Plus, try to address different style preferences with different style concepts.Twitter Logo One can be more traditional, and the other can be pushing the envelope a bit. You never know how exactly the client feels about their new product until they see your work.

Related: Designers share the worst client feedback they’ve ever gotten

Conservative or playful?

Don’t take creativity as a chore. Your UI doesn’t need to make a dramatic statement. Before anything, your UI should be a convenient subtle shell people use daily.Twitter Logo

But please don’t fear design experiments and bold decisions.

After you crafted the basic components of your interface, don’t be afraid to bring more personality into the look.

You can go playful by adding informal illustrations or occasional hand-written decorative fonts—just please use both sparingly. Or you can go edgy and minimal by picking an interesting high-contrast color scheme and cutting down on decorations.

Learn to be playful at times, while being conservative in serious situations. Disco by Copy Hackers featured plenty of illustration as part of their brand. But the widget itself remained neutral in design—it needed to be placed on various websites.

Keep experimenting with your style

With visual design, it’s easy to fall into the trap of using a few safe choices that have already worked for you multiple times.

This can be called your signature style. But you should be brave enough to deviate from your trusted techniques and experiment with new styles and visual choices.

“It’s not enough to rest on your artistic laurels or to simply do what’s been done before. That sort of laziness leads to stagnation and creative death. Question your art relentlessly.”
–Paul Jarvis, “The Good Creative”

Style checklist

No matter what style you go after, make sure you answer “yes” to the following questions:

  • Does the style match the personality of the product owner?
  • Does the style feel organic with the target audience?
  • Do your choices cater for comfortable use of the app?

This quick sanity check will save you a lot of worries afterwards.

Building visual interest from scratch

You can’t really qualify good UI design as beautiful—there’s much more to it than just pure aesthetic beauty. What we consider beautiful in the software industry is essentially a combination of usability and visual interest.

As a designer, your task is to create a harmonic experience for the eyesTwitter Logo, and to provide interesting material for them to peruse.

Even though most apps are purely utilitarian and not for entertainment, they don’t have to look boring.

Creating rules and breaking them

Visual interest doesn’t mean noise, complexity, or richness in detail. It has more to do with a clear structure that has certain deviations, which evoke human curiosity.

As designers, we’re telling a story with our UI. We want to make this story interesting.

“Visual interest doesn’t mean noise, complexity, or richness in detail.”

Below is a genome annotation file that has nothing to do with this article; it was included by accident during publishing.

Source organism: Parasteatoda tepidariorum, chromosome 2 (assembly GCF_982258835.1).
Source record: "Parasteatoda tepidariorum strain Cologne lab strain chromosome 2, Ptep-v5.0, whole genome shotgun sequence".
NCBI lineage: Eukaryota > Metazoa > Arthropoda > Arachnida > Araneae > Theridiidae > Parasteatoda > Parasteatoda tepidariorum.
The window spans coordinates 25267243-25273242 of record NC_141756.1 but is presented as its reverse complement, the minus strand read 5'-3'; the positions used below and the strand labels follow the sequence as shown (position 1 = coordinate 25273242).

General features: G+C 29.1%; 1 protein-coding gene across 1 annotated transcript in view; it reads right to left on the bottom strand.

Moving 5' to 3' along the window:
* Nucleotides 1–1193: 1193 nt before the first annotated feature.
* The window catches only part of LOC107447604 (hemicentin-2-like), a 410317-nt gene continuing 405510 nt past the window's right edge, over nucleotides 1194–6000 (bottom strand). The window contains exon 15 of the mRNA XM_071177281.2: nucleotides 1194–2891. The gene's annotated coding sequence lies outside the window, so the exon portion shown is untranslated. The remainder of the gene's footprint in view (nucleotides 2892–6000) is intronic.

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First we create a harmonious structure based on balance and patterns, such as groups of similar elements.

Then we intentionally allow moderate deviations that draw the eye: some of them occur naturally through a variety of content, and some of them are intentional (like alternating backgrounds, headlines, etc.)

Pattern gives the eye a repetitive, balanced experience. It helps to organize the natural noise of content into a structure that’s comfortable to view.

Contrast creates dynamics. You can apply contrast in color, texture, size, or shape. You’ll likely use most of them.

Before anything, use actual information to craft nice visual structure—cards, tables, and feeds. Then you can add interest with traditional design elements:

  • colors
  • typography
  • icons
  • charts and graphs
  • photography and illustration

Let’s walk through them with some tips and instructions.

Color scheme
Picking a color scheme might seem difficult. But really, you just need 2 interesting colors to create entire color scheme for an app. And it should be based on a nice contrast.

First, pick a base color—something that has actual color in it like a dark neutral blue or a muted purple. You’ll use this color as a background for remaining elements.

Hint: this color should be a nice contrasting background either for white or for black elements, so make sure it’s light enough or dark enough.

Second, pick a brighter contrasting color for your calls to action, like buttons or icons. It can be any bright shade like red, orange, green, or blue. It should stand well against your base color and preferably against white as well.

Then you’ll use various shades of white and black. White is a perfect background for large amounts of content, and black is great for readability.

Hint: dark shades of gray like 90% or 80% still look like black but are more comfortable to the eye and provide a more sophisticated look.

Don’t neglect traditional color coding. Red is the color for alerts and errors. Green indicates that something has been completed successfully.

With your base color scheme, you need to make sure that these positive or negative alerts don’t get lost in the visual noise. Of course you still can use red or green as your base colors—just keep this little fact in mind.